The 'process of redemption achieved by 'good deeds'" that Wellclose mentioned earlier' was meant more as a description of that aspect of Jewish theosophy and its seeming echo in some of the practice of the Tarnac people - veg co-ops, film clubs, etc. rather than my agreement with such a strategy.

Anyway, gotta go...more later.

Wellclose Square
Offline
Joined: 9-05-08
Jun 8 2009 20:26

Rather than continually post scrambled extracts of Benjamin's writings, I've found an online version of his 'Theses on the Philosophy of History' here http://www.sfu.ca/~andrewf/CONCEPT2.html

As for Vlad's dichotomy between 'a genuine "cloud of unknowing"' and the subversive rewriting of messianic fervor to fit concrete revolutionary aims', I'm less pessimistic about the subversive possibilities of negative theology (Marx's dialectic was derived from Hegel's, which in turn was derived from Plotinus via Nicholas of Cusa, etc.) and wonder to what extent a concrete revolutionary programme could prove a Procrustean Bed in certain circumstances, especially if it is conceived and policed according to the precepts of Dawkinsian rationalism:

'Rationalisation kills awareness, which is the very method of reasoning. Rationalism, as a goal or quality, kills the rational method. Thus rationalism is set up as an ideal absolute, with the obligation to go through the concepts of scientific idealism, by eliminating the creation of ideas (artistic and fantastic action).' Asger Jorn.

clootz
Offline
Joined: 6-06-09
Jun 16 2009 03:00

The Invisible Committee's book signing in NYC:

http://www.nytimes.com/2009/06/16/books/16situation.html?_r=1&ref=arts

http://www.arthurmag.com/2009/06/15/report-on-the-coming-insurrection-book-launch-at-nyc-barnes-and-nobles-sephora-starbucks/

jonnylocks
Offline
Joined: 13-07-07
Jul 2 2009 03:18

This is great! Glen Beck (Fox News) on TCI and the NYC book signing:
http://www.foxnews.com/video2/video08.html?maven_referralObject=6459186&maven_referralPlaylistId&sRevUrl=http%3A%2F%2Fwww.foxnews.com%2Fglennbeck%2Findex.html

Boris Badenov
Offline
Joined: 25-08-08
Jul 2 2009 04:24

Glen is always a goldmine of lolz but this particular video is likely to give an irony overdose to the faint of heart; viewer discretion is advised.

moneymaker
Offline
Joined: 2-07-09
Jul 2 2009 15:55

Who's making the money off of this book publication. Very mainstream, write a book, make money. incite the youth of the world. sounds like the writer is capitalistic!!!!!

Wellclose Square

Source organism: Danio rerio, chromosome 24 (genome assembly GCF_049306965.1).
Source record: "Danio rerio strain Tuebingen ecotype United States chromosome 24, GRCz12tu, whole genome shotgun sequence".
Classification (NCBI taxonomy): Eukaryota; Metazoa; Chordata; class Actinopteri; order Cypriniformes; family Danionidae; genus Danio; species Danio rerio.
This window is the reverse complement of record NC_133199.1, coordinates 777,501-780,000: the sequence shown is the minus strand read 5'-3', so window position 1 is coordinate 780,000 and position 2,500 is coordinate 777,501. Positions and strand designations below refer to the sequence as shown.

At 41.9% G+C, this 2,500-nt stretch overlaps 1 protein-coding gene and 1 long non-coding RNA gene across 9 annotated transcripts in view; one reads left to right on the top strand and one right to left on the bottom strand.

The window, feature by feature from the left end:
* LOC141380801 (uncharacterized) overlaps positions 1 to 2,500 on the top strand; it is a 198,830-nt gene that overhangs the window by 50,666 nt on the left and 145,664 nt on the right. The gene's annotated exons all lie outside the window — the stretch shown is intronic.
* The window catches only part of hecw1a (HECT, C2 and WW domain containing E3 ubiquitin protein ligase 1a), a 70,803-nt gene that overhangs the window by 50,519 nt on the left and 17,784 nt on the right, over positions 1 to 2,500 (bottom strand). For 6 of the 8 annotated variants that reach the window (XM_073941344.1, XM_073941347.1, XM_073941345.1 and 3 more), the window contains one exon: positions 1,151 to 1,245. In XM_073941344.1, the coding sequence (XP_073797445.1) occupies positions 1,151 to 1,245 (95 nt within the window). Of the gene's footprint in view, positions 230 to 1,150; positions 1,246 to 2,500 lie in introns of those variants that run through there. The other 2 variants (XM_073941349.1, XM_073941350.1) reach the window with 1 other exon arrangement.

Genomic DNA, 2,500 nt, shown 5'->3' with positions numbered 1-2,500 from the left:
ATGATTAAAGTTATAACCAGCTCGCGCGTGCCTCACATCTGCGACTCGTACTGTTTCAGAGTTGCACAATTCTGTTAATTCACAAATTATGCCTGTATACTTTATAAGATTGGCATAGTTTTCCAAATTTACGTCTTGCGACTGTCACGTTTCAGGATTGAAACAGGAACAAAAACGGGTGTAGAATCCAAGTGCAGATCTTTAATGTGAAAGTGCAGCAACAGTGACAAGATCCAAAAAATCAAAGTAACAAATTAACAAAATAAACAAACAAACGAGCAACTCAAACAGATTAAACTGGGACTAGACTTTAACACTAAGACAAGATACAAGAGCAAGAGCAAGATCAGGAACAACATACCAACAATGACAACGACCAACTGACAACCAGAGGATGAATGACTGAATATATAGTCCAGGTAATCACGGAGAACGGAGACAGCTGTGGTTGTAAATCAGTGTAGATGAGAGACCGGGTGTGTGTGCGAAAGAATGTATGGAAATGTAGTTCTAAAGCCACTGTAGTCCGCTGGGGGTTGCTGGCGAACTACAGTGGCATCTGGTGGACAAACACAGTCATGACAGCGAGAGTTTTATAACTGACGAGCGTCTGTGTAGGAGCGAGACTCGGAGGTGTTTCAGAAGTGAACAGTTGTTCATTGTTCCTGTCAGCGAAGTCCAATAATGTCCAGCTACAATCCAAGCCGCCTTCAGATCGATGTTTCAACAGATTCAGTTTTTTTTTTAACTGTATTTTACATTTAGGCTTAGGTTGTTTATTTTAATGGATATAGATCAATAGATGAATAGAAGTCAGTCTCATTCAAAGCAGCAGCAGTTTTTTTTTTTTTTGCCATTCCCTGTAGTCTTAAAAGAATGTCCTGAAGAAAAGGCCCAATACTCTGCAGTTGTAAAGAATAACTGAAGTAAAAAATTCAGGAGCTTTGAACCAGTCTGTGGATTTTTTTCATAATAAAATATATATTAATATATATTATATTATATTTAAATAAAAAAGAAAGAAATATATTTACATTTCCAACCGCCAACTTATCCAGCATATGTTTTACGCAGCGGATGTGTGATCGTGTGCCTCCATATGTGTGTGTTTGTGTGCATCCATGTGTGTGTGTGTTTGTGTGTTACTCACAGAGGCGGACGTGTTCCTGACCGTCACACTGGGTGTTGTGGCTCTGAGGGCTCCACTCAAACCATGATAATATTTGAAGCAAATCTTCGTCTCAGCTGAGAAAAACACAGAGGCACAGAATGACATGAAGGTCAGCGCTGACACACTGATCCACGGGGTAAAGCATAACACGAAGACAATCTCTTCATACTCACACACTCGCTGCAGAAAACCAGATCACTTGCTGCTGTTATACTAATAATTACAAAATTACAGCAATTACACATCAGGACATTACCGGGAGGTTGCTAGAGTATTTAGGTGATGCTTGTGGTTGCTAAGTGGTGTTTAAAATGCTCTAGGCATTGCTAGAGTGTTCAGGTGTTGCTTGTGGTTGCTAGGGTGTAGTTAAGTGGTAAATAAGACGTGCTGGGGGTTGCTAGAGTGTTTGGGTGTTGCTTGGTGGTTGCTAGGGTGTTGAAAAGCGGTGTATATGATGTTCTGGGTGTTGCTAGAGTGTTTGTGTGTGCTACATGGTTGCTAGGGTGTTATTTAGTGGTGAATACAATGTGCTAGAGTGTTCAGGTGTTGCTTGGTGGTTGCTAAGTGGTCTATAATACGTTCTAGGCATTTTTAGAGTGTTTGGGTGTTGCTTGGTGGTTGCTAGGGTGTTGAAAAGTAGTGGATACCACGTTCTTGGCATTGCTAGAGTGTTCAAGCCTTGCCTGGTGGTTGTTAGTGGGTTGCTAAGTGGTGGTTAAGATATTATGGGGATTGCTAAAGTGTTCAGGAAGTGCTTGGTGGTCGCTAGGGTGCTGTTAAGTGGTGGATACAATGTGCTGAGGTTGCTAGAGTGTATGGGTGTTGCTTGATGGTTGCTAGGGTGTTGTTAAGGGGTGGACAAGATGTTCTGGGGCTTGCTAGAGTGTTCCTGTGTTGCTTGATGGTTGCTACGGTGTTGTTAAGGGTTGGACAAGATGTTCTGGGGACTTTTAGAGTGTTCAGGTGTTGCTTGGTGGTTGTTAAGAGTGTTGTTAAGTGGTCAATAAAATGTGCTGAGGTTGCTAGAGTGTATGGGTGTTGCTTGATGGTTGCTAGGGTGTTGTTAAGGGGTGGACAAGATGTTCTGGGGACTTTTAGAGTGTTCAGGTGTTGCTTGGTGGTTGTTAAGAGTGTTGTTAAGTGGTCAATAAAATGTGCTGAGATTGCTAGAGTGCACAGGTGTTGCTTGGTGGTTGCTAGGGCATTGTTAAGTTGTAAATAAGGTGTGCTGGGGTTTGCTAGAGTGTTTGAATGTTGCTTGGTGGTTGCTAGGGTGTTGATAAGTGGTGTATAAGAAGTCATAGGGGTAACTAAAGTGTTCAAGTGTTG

Offline
Joined: 9-05-08
Jul 2 2009 22:18

Moneymaker wrote:

Quote:
Who's making the money off of this book publication. Very mainstream, write a book, make money. incite the youth of the world. sounds like the writer is capitalistic!!!!!

I think the publisher of the 'official' English language translation is Semiotexte. I don't know who the 'Mr. Big' of that operation is, 'Moneymaker'. I wonder if 'The Invisible Committee' have got copyright on what's a surefire moneyspinner...they must be kicking themselves if they haven't, like how capitalistic!!!!!!! Are you going to have a lot more to say on this, or on any other threads? Or will your account have magically disappeared? Do you want to ask how many people are expected to attend the insurrection, and where?

tout_niquer
Offline
Joined: 2-07-09
Jul 2 2009 22:28

It is currently #37 on Amazon's bestsellar list.

(please don't let this derail discussion)

Anyone have any more information on the theoretical link between Benjamin and Tiqqun?

tsi
Offline
Joined: 4-04-08
Jul 3 2009 00:17

a brief look at the Glenn Beck thing and the user comments on the amazon page gives me the feeling that all this book is going to achieve is more lolz from the reactions of conspiraloons on the right.

anyways, I've only given the text itself a cursory reading. Knowing only a very little bit about the history of the Tarnac 9 myself, this text is less crimethinky than I had imagined it would be, but I still can't really see anything terribly valuable in it from a Class Struggle Anarchist/Communist perspective.

Anyone else have any insight on it?

clootz
Offline
Joined: 6-06-09
Jul 3 2009 23:56

I don't know if there's any "immediate" link between Tiqqun and Benjamin, in the sense of specific reference to texts and so on. But there's a ton of stuff in the first issue of Tiqqun that makes reference to the Lurianic Kabbala (including the name and concept of tiqqun or tikkun itself), the source of whic is almost undoubtedly Gershom Scholem, whose book on trends in Jewish mysticism (and the book on Sabbatai Sevi) are all over that issue.

There is of course a mediated relation to Benjamin via Agamben.

The second issue is stripped entirely of the explicitly messianic references, if not the logic.

Of note, and as an aside: I just heard that semiotexte is coming out with a translation of the Tiqqun book just published in France by La Fabrique, which reprints three essays from the second issue of the journal. The French books title is, in English, Contributions to the War Underway. I know the book is coming out in Spring 2010, but hopefully pdfs will circulate before then?

-C

Steven.'s picture
Steven.
Offline
Joined: 27-06-06
Jul 4 2009 00:04

This text is the subject of a seven minute rant on Fox News! Beck seems quite confused, but very worried.

Also, it's quite amusing how long he seems to think it's going to take him to read it, when it's such a tiny booklet: